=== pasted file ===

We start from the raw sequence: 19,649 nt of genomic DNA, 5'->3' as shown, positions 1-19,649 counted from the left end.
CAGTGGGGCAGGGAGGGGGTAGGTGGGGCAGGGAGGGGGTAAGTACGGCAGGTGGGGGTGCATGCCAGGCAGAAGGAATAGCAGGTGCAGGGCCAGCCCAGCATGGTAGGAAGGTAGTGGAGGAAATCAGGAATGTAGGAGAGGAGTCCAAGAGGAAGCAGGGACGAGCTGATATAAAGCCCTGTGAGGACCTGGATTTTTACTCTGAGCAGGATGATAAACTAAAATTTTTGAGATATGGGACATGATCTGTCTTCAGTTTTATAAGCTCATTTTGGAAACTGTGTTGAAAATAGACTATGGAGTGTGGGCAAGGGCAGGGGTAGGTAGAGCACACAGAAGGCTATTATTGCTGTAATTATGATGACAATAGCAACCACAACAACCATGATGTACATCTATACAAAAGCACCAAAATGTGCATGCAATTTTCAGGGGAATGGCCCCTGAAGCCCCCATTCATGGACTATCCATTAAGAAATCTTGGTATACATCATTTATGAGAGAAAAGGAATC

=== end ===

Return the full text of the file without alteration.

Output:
We start from the raw sequence: 19,649 nt of genomic DNA, 5'->3' as shown, positions 1-19,649 counted from the left end.
CAGTGGGGCAGGGAGGGGGTAGGTGGGGCAGGGAGGGGGTAAGTACGGCAGGTGGGGGTGCATGCCAGGCAGAAGGAATAGCAGGTGCAGGGCCAGCCCAGCATGGTAGGAAGGTAGTGGAGGAAATCAGGAATGTAGGAGAGGAGTCCAAGAGGAAGCAGGGACGAGCTGATATAAAGCCCTGTGAGGACCTGGATTTTTACTCTGAGCAGGATGATAAACTAAAATTTTTGAGATATGGGACATGATCTGTCTTCAGTTTTATAAGCTCATTTTGGAAACTGTGTTGAAAATAGACTATGGAGTGTGGGCAAGGGCAGGGGTAGGTAGAGCACACAGAAGGCTATTATTGCTGTAATTATGATGACAATAGCAACCACAACAACCATGATGTACATCTATACAAAAGCACCAAAATGTGCATGCAATTTTCAGGGGAATGGCCCCTGAAGCCCCCATTCATGGACTATCCATTAAGAAATCTTGGTATACATCATTTATGAGAGAAAAGGAATC